Wire 106: S01E05 “The Pager”

In our discussion of episode 5, “The Pager,” Paul Bond once again provides a great post that demonstrates how the themes of surveillance and paranoia are reinforced in the set design, shot composition, lighting, and audio elements. He also explores the filmic foreshadowing that you may have missed the first time through. Paul’s posts provide a really useful model for close reading these episodes, and an excellent incentive for slowing down each episode and looking and listening closely beyond the dialogue. It’s a good exercise to push yourself to think about what is happening in a particular scene, or even shot, beyond the script. The anatomy of scene, so to speak.

The title of this episode, “The Pager,” highlights a throwback technology—even in 2002—that underscores a broader cultural critiques happening in The Wire. We already discussed the surveillance society everywhere apparent in this series, and this episode starts to evidence the concomitant paranoia that necessarily accompanies this enw reality. In fact, being watched is not a conspiracy because everyone in this show is already being watched, and we have regular evidence of that. Technology, surveillance and paranoia is a theme that I’ll be returning to again and again this semester, and in our current post-NSA climate, it’s almost a given we’re being watched not only by ubiquitous cameras in the built environment, but everywhere we go in virtual space as well.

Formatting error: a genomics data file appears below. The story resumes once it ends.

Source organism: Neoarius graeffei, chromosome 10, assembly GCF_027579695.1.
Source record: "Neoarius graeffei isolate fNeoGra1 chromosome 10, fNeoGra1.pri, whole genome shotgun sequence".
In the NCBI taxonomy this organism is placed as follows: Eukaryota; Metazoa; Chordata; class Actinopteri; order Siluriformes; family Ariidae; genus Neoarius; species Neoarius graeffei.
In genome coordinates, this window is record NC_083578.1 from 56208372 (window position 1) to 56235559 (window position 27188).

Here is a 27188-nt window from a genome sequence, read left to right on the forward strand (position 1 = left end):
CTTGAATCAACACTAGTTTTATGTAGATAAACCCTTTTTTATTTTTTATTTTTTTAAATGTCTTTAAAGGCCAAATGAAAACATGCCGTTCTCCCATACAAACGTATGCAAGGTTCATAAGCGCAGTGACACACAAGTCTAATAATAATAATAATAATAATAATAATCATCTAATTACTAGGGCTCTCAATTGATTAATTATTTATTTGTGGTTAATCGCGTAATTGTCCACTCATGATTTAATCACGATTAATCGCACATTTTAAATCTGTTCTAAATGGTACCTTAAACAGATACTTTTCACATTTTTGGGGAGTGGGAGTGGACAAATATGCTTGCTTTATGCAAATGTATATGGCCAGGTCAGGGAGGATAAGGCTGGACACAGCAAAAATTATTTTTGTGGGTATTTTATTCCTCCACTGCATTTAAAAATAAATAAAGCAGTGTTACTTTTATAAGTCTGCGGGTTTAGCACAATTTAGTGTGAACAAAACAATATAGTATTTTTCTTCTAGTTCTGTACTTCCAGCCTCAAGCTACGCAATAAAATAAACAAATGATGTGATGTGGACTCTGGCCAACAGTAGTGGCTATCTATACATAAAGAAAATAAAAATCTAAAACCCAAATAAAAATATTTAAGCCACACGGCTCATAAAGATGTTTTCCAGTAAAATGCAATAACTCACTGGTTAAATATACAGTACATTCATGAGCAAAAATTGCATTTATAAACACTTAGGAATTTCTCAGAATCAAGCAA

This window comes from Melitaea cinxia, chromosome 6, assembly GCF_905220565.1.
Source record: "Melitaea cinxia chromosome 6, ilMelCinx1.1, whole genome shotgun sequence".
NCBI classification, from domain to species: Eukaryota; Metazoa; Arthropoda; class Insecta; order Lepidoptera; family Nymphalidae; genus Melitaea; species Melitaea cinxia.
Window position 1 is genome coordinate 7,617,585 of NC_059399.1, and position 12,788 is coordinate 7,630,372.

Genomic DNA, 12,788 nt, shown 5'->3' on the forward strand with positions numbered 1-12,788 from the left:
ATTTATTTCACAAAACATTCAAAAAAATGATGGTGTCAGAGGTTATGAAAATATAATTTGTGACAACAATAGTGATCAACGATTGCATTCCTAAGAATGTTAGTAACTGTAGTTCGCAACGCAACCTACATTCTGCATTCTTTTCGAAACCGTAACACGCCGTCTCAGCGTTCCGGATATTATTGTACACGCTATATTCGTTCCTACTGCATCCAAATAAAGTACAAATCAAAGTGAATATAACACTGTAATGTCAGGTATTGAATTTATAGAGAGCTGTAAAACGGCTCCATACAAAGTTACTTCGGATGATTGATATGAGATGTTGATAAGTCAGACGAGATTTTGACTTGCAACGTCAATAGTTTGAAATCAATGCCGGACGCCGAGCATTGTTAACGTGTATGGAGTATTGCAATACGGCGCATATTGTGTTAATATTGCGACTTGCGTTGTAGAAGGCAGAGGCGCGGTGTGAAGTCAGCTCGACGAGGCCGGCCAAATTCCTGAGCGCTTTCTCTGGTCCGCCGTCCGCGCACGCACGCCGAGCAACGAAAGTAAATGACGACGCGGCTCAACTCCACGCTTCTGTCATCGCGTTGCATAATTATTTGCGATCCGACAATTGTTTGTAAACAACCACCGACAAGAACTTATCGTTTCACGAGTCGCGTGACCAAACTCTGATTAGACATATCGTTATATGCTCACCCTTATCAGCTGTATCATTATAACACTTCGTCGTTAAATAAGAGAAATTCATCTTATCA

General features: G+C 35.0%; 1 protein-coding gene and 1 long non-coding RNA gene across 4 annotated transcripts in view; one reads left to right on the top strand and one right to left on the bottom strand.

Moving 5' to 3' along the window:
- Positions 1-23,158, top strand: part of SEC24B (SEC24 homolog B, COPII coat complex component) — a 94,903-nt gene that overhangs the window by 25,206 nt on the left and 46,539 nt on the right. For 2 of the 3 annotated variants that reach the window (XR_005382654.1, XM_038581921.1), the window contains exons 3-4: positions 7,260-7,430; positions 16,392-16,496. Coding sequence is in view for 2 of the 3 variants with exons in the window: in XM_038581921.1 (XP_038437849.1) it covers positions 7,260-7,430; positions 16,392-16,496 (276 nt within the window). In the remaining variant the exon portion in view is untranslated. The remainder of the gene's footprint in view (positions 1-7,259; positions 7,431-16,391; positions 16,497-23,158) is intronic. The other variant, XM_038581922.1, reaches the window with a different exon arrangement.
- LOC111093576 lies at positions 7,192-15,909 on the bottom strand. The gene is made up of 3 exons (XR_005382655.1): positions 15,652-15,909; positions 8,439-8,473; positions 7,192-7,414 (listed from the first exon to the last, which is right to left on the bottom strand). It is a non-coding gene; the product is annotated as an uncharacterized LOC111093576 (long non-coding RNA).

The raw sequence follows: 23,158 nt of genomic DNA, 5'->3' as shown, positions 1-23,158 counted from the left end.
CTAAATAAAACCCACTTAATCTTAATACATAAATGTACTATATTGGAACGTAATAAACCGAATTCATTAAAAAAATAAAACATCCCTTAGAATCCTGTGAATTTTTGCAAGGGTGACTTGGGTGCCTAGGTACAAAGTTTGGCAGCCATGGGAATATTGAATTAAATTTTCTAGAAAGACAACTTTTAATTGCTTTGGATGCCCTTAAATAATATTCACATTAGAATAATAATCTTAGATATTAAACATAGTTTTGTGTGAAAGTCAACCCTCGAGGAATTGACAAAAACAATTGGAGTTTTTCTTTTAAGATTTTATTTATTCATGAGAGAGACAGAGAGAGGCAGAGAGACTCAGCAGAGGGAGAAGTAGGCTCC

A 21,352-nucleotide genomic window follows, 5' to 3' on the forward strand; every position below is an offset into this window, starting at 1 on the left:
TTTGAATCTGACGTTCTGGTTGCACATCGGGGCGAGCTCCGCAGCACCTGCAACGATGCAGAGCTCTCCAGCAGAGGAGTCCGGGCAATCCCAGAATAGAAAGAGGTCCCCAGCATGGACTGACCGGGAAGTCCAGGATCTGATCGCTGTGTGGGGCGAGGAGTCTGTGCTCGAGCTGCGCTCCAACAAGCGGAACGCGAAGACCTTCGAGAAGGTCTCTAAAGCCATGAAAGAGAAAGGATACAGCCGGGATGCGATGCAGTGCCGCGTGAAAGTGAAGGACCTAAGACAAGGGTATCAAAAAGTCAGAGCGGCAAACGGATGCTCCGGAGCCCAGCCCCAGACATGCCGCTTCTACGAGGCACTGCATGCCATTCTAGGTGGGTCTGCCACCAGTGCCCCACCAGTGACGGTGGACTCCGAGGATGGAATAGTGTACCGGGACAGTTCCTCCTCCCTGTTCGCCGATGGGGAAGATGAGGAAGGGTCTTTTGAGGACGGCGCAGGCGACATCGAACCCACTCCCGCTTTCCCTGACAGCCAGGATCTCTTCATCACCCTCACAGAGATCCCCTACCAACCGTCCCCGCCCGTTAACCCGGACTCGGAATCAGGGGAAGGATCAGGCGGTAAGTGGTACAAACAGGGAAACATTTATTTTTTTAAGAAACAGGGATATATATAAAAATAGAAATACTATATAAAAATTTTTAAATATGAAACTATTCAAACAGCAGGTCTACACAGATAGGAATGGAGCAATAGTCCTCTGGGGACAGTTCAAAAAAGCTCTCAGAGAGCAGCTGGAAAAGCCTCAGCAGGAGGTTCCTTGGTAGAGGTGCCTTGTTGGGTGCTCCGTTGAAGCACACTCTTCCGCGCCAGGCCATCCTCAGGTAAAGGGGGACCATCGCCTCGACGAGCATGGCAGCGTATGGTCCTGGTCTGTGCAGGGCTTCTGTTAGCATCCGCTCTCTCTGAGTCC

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1 Response to Wire 106: S01E05 “The Pager”

  1. I don’t know why, but I find the use of the pagers to be so refreshing. I think they add a great element to the show. It helps create this wonderful relationship between the so-called “good guys” and the so-called “bad-guys” (another line that is wonderfully blurred at points).
    The cops have commented on many occasions how smart Avon and these other guys are… but from their perspective, it seems like all of their strategies are put in place out of this paranoia you’re talking about. Its quite interesting to watch initial strategies, and then reactionary strategies.

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